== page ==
I am 19 years old and last Monday night there was a party at my friend’s house.
Last week's Q&A was not worth missing a party for.
Not just any party, but a holiday-launching, noise-polluting, parent-make-grumbling kind of party. There were girls too, lots of them. I didn’t go.
Instead I was stuck to the edge of my couch with my eyes glued to the television. They were going to talk about euthanasia on Q&A.
Two ministers would be obliged to disclose - wait for it - their feelings. No cue cards, no sound bites, just naked personal philosophy. Morals would be challenged and characters defended.
I was excited. How would they bumble across the ethical minefield of mortality? There are no easy slogans to fall back on in this game.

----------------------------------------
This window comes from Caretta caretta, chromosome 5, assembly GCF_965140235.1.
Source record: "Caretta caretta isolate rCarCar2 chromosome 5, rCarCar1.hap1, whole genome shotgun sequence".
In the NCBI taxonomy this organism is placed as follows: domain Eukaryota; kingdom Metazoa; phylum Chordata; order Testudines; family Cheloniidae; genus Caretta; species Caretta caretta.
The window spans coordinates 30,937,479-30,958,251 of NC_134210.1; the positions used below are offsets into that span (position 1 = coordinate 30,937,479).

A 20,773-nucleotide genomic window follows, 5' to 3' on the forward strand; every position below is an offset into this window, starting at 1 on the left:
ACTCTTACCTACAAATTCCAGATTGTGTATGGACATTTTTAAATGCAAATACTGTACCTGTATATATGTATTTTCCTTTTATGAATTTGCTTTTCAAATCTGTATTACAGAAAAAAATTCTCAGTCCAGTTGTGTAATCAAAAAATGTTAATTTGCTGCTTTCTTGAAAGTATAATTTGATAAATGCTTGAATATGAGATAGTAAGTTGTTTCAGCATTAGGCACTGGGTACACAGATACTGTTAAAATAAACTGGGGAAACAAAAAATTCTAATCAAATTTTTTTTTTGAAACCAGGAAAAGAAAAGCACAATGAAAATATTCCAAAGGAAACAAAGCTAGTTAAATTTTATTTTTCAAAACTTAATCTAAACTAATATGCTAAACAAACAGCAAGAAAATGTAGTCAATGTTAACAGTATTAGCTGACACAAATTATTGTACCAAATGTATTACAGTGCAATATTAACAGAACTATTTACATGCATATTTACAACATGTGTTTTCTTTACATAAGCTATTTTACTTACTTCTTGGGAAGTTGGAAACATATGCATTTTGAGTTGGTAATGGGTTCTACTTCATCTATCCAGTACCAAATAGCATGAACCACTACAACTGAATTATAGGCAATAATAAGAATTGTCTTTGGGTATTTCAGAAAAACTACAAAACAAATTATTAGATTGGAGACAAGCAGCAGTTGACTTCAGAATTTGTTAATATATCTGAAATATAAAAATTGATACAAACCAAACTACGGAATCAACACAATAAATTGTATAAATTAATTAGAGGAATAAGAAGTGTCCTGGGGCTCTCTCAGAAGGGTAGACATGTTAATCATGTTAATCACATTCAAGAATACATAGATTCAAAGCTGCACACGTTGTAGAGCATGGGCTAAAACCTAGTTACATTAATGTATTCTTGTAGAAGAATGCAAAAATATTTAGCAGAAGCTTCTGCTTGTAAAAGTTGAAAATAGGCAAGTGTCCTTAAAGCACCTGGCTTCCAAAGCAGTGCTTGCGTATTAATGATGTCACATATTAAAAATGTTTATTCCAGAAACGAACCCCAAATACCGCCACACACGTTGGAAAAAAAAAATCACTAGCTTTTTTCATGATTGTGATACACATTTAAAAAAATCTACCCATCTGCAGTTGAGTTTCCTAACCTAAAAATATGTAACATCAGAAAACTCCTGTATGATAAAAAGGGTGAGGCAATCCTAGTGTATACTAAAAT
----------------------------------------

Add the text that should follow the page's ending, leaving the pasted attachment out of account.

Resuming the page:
For: “If grandpa wants out, give doc a shout.”
Against: “If grandma’s well sad, well that’s just too bad.”
None in good taste anyway.
I was ready to love again after voting in my first election, bitterly underwhelmed by the whole process. But by the end of the show all I was left with was an all-too-familiar churn in my stomach when I realised that I had missed a night out with friends for a cheap show of bipartisan wussery.
Neither Liberal’s Christopher Pyne nor Labor’s Chris Bowen acknowledged the only ethicist on the panel’s plea for the empowerment of personal autonomy. Dr Leslie Cannold warned us that the practice is harder to regulate when criminalised and while applauded by the audience, she was ignored by the two lawmakers.
The conversation ended without Mr Pyne having to back up his vehement opposition to voluntary euthanasia with silly things like “evidence”. Oh don’t worry; he assured us that his “committed Catholicism” doesn’t encroach on his ability to govern for a supposedly secular state. That’s a relief.
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